Catherine "Kay" Virginia Grandolfo
February 6, 1931 – October 12, 2018
Catherine "Kay" Catherine "Kay" Virginia Grandolfo, age 87, of St. Petersburg, Florida, formerly of Chicago, passed away peacefully on October 12, 2018, with her loving daughter, Jane, at her side.
Kay was born February 6, 1931 near Little Rock, Arkansas to the late Edward Arthur and Dessie Ann (nee Ward) Hans. Also preceding her in death are former spouses, Charlie Martin, Bill Potter, Nick Grandolfo, and Delma Allen; and sisters, Verlena Buisson and Leola Hardin.
Survivors include two daughters Jane Adair (Leal) Lauderbaugh of Colorado Springs, CO, and Patricia (Phil) Hottinger of Lisle, IL; a son, Bill Potter, of Akron, OH; two grandsons, Brian Larson and Mike (Kristen) Hottinger, a granddaughter Sarah Hottinger; and two great-granddaughters, Alyssia and Summer.
Kay arrived in Chicago at age 17 with dreams of making it big. She had music in her blood; she loved an audience and knew how to hold a crowd when singing torch songs, show tunes, ballads and blues. She was a featured singer at many Chicago venues in the early 1950s, including The Brass Rail, the Baroque Club, the Preview Club, and the Berkshire Hotel. She toured the Midwest with a variety of musicians (including jazz drummer Buddy Rich) and was once a featured singer with big band leader, Harry James.
In 1956, Kay “got out of Dodge,” by taking a two-week gig to be a featured act in Anchorage, Alaska, at the Last Chance Club. That gig lasted nearly five years. She worked six shows a night, six days a week, appeared on a weekly TV variety show, and eventually built and operated her own night club with her husband Bill, as partner. It was during the Alaska years that Kay, who would later develop a fear of flying, took nearly 20 parachute jumps with a group of renegade pilots who called themselves “The Midnight Skydivers Club.”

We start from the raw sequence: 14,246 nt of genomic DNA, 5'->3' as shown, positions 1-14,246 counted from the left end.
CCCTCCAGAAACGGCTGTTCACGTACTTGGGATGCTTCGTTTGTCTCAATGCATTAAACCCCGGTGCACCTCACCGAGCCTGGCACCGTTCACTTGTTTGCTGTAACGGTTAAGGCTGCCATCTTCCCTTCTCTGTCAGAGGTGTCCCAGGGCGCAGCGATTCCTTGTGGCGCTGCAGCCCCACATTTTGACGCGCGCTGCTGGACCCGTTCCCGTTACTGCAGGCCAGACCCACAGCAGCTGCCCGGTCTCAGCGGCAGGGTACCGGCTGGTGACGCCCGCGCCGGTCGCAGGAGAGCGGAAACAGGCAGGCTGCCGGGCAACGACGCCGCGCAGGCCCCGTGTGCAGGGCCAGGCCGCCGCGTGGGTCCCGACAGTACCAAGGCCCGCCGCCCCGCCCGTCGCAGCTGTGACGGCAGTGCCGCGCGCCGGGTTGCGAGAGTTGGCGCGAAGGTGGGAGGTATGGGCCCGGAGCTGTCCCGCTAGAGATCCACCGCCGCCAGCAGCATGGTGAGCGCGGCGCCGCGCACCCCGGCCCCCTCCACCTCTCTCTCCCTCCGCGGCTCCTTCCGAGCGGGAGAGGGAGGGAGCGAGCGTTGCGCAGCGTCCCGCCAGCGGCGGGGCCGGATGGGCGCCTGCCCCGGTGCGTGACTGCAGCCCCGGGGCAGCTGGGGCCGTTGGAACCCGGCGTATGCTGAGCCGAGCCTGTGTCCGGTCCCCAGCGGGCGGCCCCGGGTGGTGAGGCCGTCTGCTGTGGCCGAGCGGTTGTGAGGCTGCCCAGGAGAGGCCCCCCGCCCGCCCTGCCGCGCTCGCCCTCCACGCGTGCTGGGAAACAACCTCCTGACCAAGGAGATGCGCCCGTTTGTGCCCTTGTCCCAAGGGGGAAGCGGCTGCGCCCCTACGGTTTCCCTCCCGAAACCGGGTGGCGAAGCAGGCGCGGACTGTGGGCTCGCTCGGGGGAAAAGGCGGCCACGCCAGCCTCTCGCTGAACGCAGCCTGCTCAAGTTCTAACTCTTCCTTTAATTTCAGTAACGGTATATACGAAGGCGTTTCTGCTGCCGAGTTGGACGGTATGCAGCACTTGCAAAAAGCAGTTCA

She relocated to Chicago in 1960 and continued to actively perform at venues across the country for several more years.
After her showbiz life, Kay became a secretary and administrator at companies such as McGraw Hill's Modern Healthcare Magazine, Chicago and North Western Transportation Company, and Arthur Andersen. Even though no longer under stage lights, people were drawn to Kay’s charisma; she had a wit, a willingness to laugh, a desire to learn, and a fierce intelligence that attracted admirers. She was a self-taught writer and an admirer of the visual arts, especially photography.
In the early-1970s Kay became an accomplished psychic and spiritual healer. She embraced housewifery around the same time, becoming a Girl Scout troop leader and impressive cook. Kay had a reputation for hosting elaborate dinner parties with crabmeat puffs, Jell-O molds, roasted meats, lasagnas and, always, lots of booze. She loved black coffee, Chivas Regal, grilled sausage, and a good battle. She devoured a newspaper a day and was a frequent opiner who contributed letters to the editor.
She was a seeker, and lover, of God and cherished her private relationship with Him.
Graveside services will be Friday, October 19, 2018 at 11:00 am at Oak Woods Cemetery (1035 E. 67th Street; Chicago, IL 60637).
- Graveside Service Friday, October 19, 2018